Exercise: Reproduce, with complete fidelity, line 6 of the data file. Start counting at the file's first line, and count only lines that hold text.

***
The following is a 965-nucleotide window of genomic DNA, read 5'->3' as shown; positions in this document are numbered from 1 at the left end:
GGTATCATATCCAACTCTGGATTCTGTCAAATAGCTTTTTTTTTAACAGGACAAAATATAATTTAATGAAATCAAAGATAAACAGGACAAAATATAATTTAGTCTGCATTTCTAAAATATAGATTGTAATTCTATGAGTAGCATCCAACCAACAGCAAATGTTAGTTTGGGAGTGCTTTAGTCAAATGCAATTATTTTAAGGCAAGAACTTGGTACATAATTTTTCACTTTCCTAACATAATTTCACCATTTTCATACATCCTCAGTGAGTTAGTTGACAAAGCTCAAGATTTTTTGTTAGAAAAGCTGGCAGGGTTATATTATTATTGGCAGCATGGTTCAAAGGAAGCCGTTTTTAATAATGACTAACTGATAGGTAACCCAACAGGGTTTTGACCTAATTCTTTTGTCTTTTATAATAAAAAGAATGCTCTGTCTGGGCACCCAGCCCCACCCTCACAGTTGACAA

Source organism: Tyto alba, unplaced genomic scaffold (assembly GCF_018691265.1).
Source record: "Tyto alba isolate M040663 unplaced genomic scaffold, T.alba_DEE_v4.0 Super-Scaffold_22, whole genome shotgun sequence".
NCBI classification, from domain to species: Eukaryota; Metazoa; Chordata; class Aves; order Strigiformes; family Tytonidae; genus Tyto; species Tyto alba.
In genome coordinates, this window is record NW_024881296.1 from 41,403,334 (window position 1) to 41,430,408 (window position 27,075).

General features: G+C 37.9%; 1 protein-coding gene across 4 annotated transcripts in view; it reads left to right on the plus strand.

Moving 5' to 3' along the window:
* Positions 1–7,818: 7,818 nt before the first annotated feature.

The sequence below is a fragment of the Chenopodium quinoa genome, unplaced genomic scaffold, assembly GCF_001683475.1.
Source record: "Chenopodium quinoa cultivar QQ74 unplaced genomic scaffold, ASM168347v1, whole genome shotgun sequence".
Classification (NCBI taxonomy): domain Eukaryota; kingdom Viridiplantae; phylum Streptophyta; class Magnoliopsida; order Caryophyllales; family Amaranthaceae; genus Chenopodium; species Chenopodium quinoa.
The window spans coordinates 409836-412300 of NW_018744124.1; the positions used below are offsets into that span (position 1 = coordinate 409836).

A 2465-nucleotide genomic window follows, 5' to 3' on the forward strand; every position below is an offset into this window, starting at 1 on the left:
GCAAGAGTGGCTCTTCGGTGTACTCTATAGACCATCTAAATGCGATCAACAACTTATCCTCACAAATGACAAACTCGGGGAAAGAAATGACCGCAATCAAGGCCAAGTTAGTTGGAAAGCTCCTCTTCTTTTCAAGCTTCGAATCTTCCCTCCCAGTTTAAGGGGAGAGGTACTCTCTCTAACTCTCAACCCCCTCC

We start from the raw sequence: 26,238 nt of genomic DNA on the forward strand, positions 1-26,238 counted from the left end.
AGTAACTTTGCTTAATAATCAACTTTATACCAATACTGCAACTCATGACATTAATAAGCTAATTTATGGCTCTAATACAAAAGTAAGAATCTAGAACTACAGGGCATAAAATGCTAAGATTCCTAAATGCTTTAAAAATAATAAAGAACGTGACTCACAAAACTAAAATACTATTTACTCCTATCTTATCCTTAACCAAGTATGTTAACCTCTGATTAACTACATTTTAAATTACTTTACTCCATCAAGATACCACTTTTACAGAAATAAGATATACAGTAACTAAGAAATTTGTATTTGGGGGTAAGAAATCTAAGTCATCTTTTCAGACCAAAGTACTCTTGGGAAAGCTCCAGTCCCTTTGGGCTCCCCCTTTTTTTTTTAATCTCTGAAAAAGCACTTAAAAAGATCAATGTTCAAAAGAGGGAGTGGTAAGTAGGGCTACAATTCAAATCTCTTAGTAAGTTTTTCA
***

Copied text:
In genome coordinates, this window is record NW_024881296.1 from 41,403,334 (window position 1) to 41,430,408 (window position 27,075).